Maxwell’s absence from nets is not a sign all-rounder will be dropped – Finch
The 30-year-old’s place has come under threat.
Aaron Finch played down the relevance of Glenn Maxwell’s absence on the eve of Australia’s World Cup semi-final against England but Australia are still pondering a huge selection gamble.
Maxwell used to be known as ‘the Big Show’ but he was a no show at his team’s final net session on Wednesday.
It was an optional workout, and the 30-year-old was not the only player to sit out, but it fuelled suggestions that Australia were preparing to axe him in favour of Matthew Wade.
The International Cricket Council only confirmed Wade’s place in the squad as an injury replacement for Usman Khawaja less than 24 hours before the match but he is reportedly under consideration for a first cap since October 2017.
That would represent a massive risk but Maxwell is vulnerable after managing just 155 runs in nine innings at the competition.
“It’s a purely optional training session. You’re reading a bit too much into it,” said Australia captain Finch.
“Maxi is someone who probably 50% of the time comes down to optional sessions. Most of the bowlers aren’t here, Davey (Warner) isn’t here. We’ll name our side tomorrow at the toss, as usual.”
Justin Langer broke with that practice on Tuesday though, guaranteeing another injury replacement – Peter Handscomb – would take over from Khawaja in the XI for his first appearance of the tournament. That Maxwell was not offered the same pledge, could be telling.
Whatever Langer decides, Finch made clear he would be happy to have Maxwell’s all-round skills at his disposal.
I think the overall package, the three factors that he brings to the game, is still a very exciting package Finch on Maxwell
“I think the overall package, the three factors that he brings to the game, is still a very exciting package,” he said.
“I think if you look at his contribution in the field he’s up there with most runs saved…he’s bowled some key overs for us that have allowed us to mix and match our bowlers through them middle overs.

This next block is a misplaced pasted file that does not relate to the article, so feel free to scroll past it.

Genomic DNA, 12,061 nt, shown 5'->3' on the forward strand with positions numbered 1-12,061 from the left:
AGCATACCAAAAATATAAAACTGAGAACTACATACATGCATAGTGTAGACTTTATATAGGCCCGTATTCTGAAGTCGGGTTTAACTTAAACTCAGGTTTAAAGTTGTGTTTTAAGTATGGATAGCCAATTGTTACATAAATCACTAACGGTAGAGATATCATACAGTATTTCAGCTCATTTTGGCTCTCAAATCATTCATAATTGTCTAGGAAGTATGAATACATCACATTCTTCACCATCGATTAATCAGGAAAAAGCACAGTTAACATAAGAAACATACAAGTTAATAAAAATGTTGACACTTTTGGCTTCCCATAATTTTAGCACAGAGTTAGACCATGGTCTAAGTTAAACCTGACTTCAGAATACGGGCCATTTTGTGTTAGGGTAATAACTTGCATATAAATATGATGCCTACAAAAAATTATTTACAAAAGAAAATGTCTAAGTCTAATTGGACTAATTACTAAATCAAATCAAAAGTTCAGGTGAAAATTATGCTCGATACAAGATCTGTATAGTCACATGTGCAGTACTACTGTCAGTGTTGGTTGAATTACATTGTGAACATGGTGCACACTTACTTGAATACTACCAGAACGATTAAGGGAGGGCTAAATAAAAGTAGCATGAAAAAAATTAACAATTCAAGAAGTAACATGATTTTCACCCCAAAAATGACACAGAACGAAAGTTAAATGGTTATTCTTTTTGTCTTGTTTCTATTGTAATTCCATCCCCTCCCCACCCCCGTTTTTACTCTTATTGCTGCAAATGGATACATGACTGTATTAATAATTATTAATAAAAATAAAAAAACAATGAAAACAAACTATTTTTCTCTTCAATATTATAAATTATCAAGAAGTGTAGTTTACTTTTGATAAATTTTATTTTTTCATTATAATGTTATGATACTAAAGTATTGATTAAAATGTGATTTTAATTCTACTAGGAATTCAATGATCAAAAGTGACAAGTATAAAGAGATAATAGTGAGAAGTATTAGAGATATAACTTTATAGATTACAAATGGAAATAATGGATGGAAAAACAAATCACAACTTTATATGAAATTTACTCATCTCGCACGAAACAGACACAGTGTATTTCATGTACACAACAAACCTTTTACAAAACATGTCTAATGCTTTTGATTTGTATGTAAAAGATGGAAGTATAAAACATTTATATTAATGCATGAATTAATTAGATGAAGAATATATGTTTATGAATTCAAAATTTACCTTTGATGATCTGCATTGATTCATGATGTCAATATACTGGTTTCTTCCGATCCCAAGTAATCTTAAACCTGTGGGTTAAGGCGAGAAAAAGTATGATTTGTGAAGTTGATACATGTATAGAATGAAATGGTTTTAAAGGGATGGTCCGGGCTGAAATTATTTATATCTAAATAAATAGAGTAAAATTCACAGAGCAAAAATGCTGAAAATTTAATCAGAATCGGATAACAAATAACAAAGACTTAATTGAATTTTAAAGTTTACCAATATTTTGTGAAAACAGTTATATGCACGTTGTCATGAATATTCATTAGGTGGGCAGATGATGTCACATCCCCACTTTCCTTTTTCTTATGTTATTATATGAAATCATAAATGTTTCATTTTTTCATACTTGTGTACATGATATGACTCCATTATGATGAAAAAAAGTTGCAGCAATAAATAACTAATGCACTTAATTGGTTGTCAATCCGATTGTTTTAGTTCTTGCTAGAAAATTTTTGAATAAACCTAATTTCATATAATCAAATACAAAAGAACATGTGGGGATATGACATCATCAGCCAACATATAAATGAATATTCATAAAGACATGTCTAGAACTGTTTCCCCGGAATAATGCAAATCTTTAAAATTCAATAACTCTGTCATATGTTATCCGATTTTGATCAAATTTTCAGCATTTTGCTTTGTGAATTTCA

“As far as the runs, I’m not bothered about that at all because the way he’s batting, the way that he’s going about his innings. Runs are just around the corner.”
Finch sparked much amusement when he revealed he planned to spend the night before one of the biggest matches of his career watching animated children’s film ‘The Queen’s Corgi’, but will soon have his game face on.
The defending champions are looking for their sixth title and have never lost a semi-final.
“I think World Cups are very special, they bring out the best in the best players, so I think that’s why Australia have had a very rich history in World Cups,” he stated.
“I mean, winning four of the last five has been a great achievement. We are full of confidence going into this game but obviously England have been probably the front-runners in world cricket over the last four years, the way they have changed the game, taking it to the opposition.
“We know how they are going to play, they know how we are going to play. So it will be whoever holds their nerves, whoever takes those half-chances, whoever starts off the game really well in the first 10 overs, whether it is with bat or ball.”